While the terms “Ashkenazim” and “Sephardim” are geographical terms designating Jews whose ancestry originated in “German Lands” or Spain, the term “Romaniote” is an historical term, denoting Jews who date their ancestry back to the Roman Empire. These Greek-Romaniote Jews represent a distinct and unique Jewish community, one with a rich history, culture, and heritage. 

September 13, 2006

The Romaniote Jewish Community of New York

By Marcia Haddad Ikonomopoulos 

Published in The Journal of Modern Hellenism, Numbers 23-24/Winter 2006-2007

 

Romaniote Jews, the indigenous Jews of Greece, have lived on Greek soil for over 2,300 years. The first documented evidence of their presence dates to the establishment of the city of Thessaloniki, when Jews from Alexandria were invited by Kassandros, the brother-in-law of Alexander the Great, to settle. Wanting to establish Thessaloniki, with its natural outlet to the Northern Aegean, as a center of maritime trade, Jews were invited because of their growing expertise and connections throughout the Mediterranean. These Jews, Hellenized Jews, Greek-speaking Jews, would become what we refer to as "Romaniotes."

January 31, 2005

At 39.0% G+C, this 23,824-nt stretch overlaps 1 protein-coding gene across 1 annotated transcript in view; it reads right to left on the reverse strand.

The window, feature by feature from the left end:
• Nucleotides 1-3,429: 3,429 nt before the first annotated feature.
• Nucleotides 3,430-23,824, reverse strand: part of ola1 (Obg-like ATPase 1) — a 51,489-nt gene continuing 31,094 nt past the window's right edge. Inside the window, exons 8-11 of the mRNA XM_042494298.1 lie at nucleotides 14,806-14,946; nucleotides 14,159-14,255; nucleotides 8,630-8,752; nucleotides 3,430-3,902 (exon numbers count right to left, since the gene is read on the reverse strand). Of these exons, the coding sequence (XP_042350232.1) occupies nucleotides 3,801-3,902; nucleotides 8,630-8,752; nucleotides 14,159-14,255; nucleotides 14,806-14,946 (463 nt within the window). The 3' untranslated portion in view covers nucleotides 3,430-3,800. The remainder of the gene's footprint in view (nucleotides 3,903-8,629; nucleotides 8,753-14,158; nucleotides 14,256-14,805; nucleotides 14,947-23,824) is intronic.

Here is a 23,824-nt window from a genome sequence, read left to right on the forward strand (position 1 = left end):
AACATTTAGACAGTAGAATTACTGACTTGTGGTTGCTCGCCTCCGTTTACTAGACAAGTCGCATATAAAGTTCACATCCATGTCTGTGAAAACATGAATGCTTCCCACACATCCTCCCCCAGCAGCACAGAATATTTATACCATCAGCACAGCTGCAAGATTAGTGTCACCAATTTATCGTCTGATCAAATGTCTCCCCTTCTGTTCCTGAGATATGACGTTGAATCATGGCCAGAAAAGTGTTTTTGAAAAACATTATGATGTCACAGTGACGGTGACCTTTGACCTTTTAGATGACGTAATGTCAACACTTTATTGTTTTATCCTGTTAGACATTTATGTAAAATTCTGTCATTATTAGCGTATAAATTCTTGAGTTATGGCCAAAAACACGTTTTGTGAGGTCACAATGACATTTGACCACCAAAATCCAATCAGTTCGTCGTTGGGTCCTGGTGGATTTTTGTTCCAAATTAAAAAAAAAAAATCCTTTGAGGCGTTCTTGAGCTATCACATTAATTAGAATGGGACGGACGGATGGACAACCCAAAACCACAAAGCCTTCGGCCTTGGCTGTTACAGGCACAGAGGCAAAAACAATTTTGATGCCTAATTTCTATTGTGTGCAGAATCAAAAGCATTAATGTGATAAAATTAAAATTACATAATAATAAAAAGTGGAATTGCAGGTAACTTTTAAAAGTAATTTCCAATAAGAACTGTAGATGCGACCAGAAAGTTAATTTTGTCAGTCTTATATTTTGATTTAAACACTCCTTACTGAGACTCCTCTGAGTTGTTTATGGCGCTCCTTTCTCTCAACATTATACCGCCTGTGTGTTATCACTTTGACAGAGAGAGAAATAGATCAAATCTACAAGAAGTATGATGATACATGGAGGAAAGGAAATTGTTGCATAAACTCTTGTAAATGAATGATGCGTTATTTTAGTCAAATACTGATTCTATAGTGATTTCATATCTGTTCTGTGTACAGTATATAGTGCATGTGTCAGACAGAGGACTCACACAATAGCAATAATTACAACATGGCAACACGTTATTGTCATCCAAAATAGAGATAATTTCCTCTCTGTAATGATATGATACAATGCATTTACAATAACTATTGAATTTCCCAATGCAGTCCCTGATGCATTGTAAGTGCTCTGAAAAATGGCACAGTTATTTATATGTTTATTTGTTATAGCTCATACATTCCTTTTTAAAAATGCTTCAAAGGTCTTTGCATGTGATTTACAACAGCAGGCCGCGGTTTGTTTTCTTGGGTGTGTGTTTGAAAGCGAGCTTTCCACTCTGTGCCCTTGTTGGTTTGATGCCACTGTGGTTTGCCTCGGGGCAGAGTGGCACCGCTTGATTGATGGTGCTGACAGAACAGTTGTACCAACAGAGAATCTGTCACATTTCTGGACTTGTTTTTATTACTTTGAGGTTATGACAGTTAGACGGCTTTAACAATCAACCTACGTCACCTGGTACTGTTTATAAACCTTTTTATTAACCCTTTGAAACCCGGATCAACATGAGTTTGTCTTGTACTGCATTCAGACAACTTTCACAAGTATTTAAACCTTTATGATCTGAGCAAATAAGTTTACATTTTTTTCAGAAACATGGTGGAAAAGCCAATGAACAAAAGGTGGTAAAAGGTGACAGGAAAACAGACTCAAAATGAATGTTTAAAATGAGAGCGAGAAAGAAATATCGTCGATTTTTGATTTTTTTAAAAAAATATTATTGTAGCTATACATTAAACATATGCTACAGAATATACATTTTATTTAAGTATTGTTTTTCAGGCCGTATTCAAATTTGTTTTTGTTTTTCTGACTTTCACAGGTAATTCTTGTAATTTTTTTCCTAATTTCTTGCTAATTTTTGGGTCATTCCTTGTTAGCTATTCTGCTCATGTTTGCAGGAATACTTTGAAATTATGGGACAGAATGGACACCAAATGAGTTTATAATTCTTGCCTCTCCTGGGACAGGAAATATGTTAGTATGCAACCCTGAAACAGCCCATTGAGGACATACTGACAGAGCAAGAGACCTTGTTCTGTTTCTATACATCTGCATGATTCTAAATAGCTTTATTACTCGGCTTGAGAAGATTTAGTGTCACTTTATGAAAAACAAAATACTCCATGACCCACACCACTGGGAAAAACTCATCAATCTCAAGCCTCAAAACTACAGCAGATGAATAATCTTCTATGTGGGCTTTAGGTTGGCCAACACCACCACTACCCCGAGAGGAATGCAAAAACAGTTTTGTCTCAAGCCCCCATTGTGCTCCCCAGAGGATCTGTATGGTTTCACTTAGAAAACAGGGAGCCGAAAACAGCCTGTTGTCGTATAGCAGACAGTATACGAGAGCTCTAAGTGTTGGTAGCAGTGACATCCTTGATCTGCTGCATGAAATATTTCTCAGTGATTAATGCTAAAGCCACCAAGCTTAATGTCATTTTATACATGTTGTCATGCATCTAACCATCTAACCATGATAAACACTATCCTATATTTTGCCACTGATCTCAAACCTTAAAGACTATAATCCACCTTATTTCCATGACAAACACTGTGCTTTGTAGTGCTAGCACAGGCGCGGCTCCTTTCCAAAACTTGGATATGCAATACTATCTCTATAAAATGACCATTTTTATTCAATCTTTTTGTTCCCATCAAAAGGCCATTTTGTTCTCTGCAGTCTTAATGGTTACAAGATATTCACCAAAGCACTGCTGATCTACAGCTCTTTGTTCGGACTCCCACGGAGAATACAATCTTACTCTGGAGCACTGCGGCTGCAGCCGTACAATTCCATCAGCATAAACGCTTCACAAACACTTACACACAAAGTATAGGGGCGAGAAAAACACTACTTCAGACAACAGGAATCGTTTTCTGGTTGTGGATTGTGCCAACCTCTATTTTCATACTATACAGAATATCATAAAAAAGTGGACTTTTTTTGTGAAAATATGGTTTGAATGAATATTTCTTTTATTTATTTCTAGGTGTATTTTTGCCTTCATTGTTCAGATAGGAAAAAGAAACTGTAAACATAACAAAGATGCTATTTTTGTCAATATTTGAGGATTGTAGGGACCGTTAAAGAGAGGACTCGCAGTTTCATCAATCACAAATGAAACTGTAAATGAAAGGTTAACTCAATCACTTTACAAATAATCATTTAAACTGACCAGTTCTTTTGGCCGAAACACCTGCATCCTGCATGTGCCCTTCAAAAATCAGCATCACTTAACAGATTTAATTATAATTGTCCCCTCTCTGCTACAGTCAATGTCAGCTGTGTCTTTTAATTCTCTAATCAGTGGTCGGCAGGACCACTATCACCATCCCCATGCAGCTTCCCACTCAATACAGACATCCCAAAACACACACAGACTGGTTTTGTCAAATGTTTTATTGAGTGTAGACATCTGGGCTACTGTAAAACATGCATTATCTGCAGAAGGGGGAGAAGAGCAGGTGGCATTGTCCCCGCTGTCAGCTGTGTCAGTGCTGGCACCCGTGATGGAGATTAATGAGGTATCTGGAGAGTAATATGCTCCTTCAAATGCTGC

The Jews of Preveza

By George Moustaki

Translated by Marcia Haddad Ikonomopoulos 

 

It is difficult for anyone to speak regarding the Jewish community of Preveza. After more than 57 years, the memories are limited and detached. Nothing has been written by those who lived in the past. 

October 28, 2005

The Participation of Yanniote Jews in World War II

By Alekos Raptis
Translated by Marcia Haddad Ikonomopoulos 

 

Research on the events relating to the Greek-Italian War of 1940-1941 has been extensive and has revealed many meaningful and shocking things of which we could speak. There are still many aspects of this conflict that need investigation. One of these that would deserve our attention is the participation of Greek Jews who served their country in the Greek Army. The sacrifice and the blood shed by the Jewish community for their country were heavy. Yet their valor in defending the Greek Nation is critical to acknowledge and it is important that we tell their untold story.

July 15, 2004

The Mourtzoukou Factory of Volos Greece